Disney World Won't Sell You This If You Don't Wear a Face Mask

If you don't wear a mask at the Magic Kingdom right now, you won't be able to get one of these.

When Walt Disney World reopened in Orlando over the weekend, the theme park attracted a lot of attention, especially from those who questioned the decision when Florida was seeing a record number of new COVID cases. Park officials insisted that new policies like social distancing on rides and mandatory mask-wearing would keep the amusement park safe for visitors and workers alike. And now, Disney World is instituting a clever new policy designed to ensure that all visitors follow their mandatory mask requirement: Guests who are caught on camera without a mask cannot buy their mid-ride photos, CNN reports.

If any guests are caught without a mask on in those mid-ride photos, which are among the most popular keepsakes after a trip to an amusement park, then that photo will not be available for purchase.

"The public relations director at Walt Disney World confirmed with CNN that the company has an existing policy of suppressing photos if someone is doing something unsafe on the ride," the outlet reports. "Not wearing a mask would be consistent with that policy."

WDW News Today says that they've confirmed with employees at Disney World that "guests who remove their face masks while on an attraction will have their on-ride photo pulled and deleted from the PhotoPass system. Only guests who follow the rules and keep their face masks on at all times throughout the duration of the attraction will have their photo show up for download or purchase."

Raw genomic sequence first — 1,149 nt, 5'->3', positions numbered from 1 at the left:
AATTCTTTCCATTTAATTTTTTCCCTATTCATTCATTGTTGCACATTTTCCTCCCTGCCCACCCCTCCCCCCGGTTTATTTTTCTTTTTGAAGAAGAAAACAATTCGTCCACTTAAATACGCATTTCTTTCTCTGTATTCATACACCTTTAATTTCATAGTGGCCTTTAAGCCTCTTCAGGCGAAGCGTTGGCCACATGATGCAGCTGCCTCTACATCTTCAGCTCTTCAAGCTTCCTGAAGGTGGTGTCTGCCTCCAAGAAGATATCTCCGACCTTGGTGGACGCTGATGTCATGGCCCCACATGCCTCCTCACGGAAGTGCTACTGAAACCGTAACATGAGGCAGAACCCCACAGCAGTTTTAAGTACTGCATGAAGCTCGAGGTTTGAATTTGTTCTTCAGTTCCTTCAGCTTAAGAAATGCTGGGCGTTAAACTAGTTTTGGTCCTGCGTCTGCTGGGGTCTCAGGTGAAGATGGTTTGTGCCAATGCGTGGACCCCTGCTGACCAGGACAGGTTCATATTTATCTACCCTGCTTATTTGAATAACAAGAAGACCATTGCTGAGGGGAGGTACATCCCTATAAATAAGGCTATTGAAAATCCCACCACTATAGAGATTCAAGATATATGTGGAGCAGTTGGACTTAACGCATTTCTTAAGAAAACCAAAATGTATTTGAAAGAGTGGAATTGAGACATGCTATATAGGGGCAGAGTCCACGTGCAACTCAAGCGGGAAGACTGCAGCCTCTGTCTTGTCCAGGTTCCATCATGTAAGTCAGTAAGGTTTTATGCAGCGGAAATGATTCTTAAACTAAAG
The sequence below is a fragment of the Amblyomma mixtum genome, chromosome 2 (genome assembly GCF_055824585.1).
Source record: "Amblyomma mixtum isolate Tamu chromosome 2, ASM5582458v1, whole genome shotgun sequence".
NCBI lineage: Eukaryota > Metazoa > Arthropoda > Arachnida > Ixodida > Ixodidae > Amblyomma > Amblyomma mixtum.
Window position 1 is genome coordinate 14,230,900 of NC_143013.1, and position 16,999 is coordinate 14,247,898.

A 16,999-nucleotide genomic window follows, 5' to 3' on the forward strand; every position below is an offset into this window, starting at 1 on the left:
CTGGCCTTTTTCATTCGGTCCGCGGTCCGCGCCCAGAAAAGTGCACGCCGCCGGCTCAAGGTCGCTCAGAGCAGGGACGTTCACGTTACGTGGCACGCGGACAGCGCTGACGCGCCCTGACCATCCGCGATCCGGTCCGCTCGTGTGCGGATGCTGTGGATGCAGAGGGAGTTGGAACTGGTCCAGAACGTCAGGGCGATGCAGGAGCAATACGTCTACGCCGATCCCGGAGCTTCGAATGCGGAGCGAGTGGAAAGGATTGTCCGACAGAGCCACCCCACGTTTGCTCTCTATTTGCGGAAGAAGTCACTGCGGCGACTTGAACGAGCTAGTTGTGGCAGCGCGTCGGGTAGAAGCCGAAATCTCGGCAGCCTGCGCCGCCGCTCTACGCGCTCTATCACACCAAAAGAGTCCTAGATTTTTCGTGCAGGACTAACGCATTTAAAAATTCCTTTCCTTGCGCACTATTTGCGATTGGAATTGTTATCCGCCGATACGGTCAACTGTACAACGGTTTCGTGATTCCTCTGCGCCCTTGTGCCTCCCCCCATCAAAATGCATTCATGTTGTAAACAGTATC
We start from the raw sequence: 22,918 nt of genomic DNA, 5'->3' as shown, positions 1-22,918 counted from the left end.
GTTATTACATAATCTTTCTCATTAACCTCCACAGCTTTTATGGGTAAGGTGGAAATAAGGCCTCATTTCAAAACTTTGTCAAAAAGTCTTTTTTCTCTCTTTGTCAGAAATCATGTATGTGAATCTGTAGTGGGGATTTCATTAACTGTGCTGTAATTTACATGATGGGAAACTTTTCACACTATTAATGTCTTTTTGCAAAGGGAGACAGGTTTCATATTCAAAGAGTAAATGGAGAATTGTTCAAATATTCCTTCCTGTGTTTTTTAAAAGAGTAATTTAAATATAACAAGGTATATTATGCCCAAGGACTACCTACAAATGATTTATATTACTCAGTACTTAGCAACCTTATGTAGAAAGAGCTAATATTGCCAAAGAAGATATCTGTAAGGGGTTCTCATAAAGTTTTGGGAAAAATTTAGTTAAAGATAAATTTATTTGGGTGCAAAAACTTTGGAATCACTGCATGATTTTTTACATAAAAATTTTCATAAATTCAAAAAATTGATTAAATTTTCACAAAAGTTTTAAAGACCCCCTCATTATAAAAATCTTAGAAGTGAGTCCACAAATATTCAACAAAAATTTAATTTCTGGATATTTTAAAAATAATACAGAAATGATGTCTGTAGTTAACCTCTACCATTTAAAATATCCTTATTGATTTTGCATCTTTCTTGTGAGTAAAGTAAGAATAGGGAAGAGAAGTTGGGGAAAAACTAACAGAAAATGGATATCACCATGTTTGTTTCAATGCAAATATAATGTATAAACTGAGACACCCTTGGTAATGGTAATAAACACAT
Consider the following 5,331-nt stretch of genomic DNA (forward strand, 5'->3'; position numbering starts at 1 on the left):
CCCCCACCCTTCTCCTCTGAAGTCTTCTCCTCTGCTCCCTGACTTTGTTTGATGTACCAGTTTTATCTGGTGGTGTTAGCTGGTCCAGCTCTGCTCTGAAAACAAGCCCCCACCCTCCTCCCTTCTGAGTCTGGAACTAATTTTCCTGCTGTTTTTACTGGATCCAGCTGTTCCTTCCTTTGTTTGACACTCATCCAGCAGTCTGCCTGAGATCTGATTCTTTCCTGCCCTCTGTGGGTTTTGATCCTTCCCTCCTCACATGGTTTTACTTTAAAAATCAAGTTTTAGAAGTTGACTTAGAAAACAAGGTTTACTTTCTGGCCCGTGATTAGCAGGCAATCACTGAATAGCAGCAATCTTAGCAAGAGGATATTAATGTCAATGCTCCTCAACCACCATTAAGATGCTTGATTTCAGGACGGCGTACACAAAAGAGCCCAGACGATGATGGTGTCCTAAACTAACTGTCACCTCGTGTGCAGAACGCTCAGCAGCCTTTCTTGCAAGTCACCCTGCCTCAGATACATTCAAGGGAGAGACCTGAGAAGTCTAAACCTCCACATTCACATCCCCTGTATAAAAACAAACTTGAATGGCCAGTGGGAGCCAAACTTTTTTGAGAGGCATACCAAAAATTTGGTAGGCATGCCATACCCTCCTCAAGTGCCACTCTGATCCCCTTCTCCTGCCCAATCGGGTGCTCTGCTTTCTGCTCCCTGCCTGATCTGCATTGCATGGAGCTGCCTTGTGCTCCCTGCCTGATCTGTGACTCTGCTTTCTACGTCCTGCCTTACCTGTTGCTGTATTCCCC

After nearly four months of going dark, Walt Disney World's Magic Kingdom and Animal Kingdom reopened on July 11, followed by Epcot and Disney's Hollywood Studios on July 15. Upon reopening, Disney World announced it has implemented enhanced cleaning protocols, in addition to requiring masks and enforcing social distancing on rides and throughout the parks. Also, park visitors must make reservations to enter, and are no longer allowed to visit different parks in a single day. Visitors and employees receive temperature checks upon entering, and fireworks shows and parades have been suspended to prevent drawing crowds.

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Some theme parks, however, have gone to other, more extreme measures, to ensure everyone's safety. According to The Wall Street Journal, Japan's theme park association asks that roller coaster riders across the country avoid screaming, since doing so can release droplets into the air. One amusement park, Fuji-Q Highland, is asking guests to "please scream inside your heart" instead. And for more on Disney's reopening, check out Here's What Disney World's Reopening Looked Like Amid Coronavirus.


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